A Better Way to Measure Your Contact Center Success
| Published: September 20, 2016 | Comments
Join Bob at Contact Center Demo & Conference, where he'll deliver a session to help you re-evaluate your contact center metrics and drive success.
No matter your role in the contact center, there is one constant-- metrics are a part of almost every aspect of your day. Contact center leaders are constantly balancing quality vs. quantity and customer experience vs. costs.
Most recently, with the movement from multi-channel to omni-channel, the scope of relevant metrics has grown exponentially. Managers are no longer just looking at telephony metrics, but they must also consider measurements across other channels like web-chat, text/SMS - and even video. With the addition of effective CRM tools, there are even more ways to measure success. But the simple question still remains: What are the right metrics and how do I ensure the measurement is making a positive impact on my center?
In many ways, success metrics are specific to the business. A support center that manages mostly transactional technical inquiries will have a different set of metrics than a traditional service organization that handles general customer service questions. They may define success by the ability to combine measurements – to tie analytics and data together – even when the data often lives across multiple systems (CRM, Case Management, Telephony, Digital Channels, Emails, etc.).
At Bluewolf, we work with our customers to help them clearly define organizational success - and then work to find metrics that support those expectations. We have found three consistent areas of measurement to consider: traditional contact center metrics, customer experience/customer journey metrics, and agent metrics.
Traditional Contact Center Metrics: Contact centers continue to evolve – but for more than 30 years, the basics have not changed drastically. While there are many metrics that are relevant to your success, service level, average handle time (across every channel) and occupancy should still be a part of every reporting package.
The newer channels are putting pressure on managers to understand and manage their workforce in new ways. Chats, texts/SMS, emails all have a traditional-spin with average handle time and service level expectations being similar to inbound calls. New digital channels like social service and video push workforce management expectations – and make a universal single queue almost impossible.
Customer Experience/Customer Journey Metrics: As companies begin to integrate new channels into their centers, it becomes even more important to track the entire customer journey— not just specific “siloed” interactions. Organizations need the ability to blend case-specific data with more traditional metrics. The goal is to understand the entire experience as it relates to customer service. Bluewolf recommends the blending of four key metrics that we believe should drive (and measure) customer experience: first-contact resolution, customer effort, customer satisfaction and net promoter score. Each one takes a specific slice of the customer experience.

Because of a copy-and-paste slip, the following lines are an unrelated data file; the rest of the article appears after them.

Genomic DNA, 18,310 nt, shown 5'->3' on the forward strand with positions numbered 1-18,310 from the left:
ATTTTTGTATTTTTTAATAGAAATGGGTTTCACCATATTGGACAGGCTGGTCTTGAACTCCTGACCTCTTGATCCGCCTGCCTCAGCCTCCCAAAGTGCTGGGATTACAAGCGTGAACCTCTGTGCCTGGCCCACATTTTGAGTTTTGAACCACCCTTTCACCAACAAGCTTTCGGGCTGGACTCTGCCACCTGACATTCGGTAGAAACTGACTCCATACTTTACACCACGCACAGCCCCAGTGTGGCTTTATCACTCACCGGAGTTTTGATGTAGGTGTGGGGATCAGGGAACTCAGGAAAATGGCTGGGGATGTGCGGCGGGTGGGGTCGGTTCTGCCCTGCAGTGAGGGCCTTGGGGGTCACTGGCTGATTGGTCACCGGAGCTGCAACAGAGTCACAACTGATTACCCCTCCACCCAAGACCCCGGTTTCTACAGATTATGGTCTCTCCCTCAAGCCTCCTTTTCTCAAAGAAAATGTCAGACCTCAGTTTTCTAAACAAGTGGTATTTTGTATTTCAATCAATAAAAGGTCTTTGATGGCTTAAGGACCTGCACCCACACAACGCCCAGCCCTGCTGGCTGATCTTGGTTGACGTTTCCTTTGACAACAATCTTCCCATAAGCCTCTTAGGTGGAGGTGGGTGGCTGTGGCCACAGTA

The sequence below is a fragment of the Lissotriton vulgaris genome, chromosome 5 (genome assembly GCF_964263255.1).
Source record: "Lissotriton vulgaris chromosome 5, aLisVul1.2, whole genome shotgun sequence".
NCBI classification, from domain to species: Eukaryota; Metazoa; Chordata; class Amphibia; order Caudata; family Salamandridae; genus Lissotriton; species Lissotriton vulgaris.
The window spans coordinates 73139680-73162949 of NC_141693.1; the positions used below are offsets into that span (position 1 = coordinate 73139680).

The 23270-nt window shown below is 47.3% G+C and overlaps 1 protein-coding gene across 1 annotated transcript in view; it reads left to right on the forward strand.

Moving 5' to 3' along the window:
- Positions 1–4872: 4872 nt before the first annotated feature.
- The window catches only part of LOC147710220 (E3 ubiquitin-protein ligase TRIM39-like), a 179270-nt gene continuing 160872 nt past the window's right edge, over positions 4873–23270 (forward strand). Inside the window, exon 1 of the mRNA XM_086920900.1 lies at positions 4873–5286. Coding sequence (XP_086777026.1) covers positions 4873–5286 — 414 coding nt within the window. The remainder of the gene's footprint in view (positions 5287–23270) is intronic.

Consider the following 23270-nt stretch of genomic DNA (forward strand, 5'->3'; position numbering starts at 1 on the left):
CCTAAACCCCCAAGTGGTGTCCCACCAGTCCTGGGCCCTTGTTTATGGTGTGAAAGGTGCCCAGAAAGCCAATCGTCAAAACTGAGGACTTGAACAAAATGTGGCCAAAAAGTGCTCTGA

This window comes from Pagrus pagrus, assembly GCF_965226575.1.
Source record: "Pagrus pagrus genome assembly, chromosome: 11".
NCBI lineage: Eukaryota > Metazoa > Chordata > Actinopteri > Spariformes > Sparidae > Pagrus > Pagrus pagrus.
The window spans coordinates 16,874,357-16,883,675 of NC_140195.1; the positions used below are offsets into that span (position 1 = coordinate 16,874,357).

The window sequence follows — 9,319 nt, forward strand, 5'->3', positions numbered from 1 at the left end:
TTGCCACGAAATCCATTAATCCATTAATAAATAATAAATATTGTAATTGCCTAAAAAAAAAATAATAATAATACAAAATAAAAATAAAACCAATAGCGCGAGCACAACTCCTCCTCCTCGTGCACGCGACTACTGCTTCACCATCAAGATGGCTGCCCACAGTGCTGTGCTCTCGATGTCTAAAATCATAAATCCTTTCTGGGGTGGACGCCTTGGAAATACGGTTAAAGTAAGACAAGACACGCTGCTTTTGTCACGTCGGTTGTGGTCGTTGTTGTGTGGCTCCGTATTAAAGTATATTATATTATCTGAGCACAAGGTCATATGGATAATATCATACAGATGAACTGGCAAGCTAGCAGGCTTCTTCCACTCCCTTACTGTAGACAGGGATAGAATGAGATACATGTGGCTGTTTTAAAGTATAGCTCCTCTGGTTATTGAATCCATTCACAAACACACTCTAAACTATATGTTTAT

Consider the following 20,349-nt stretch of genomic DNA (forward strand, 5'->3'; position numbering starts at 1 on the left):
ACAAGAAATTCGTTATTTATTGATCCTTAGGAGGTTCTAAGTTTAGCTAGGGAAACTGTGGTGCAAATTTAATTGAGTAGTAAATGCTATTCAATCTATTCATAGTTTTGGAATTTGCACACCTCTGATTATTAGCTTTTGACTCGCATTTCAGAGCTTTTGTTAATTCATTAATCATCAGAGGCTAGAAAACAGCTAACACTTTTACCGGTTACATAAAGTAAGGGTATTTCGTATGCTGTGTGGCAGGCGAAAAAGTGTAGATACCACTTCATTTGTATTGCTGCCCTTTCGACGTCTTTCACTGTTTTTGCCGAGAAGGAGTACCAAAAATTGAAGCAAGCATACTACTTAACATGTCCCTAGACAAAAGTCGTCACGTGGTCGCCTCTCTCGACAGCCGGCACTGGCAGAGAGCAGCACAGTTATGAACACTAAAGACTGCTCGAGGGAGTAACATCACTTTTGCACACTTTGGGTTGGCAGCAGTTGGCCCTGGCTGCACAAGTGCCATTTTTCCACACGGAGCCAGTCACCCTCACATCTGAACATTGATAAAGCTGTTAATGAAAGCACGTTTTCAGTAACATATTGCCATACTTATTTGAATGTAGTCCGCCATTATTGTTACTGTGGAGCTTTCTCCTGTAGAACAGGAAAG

Agent Metrics: When we think about agent metrics, it is easy to revert back to traditional measurement - average handle time, average cases/interactions handled and schedule adherence. Our focus usually shifts to the productivity of the agent, group or overall center. However, we believe there are several other metrics that can help measure whether we are providing the right tools and support to the agent to allow them to be successful.
Knowledge Availability is a new metric designed to track how often agents can “find the right answer at the right time” to successfully solve customer issues.
Researchers at the University of Missouri found that the link between customer satisfaction and loyalty was nearly twice as strong when employees were highly satisfied with their jobs. Understanding Employee Satisfaction - especially the front line - is the first step.
Employee Turnover is one worth considering. High turnover rates require a follow-up agent survey to understand why.
As we have discussed, contact centers are never short of data and measurements. We have found that one of the most important questions to ask is “What changes have we made based on what we are measuring?” Measurements should drive change, improvement and success. Expanding your thinking around the agent and customer will allow you to understand more about the experience of both.
Metrics, Strategy & Planning
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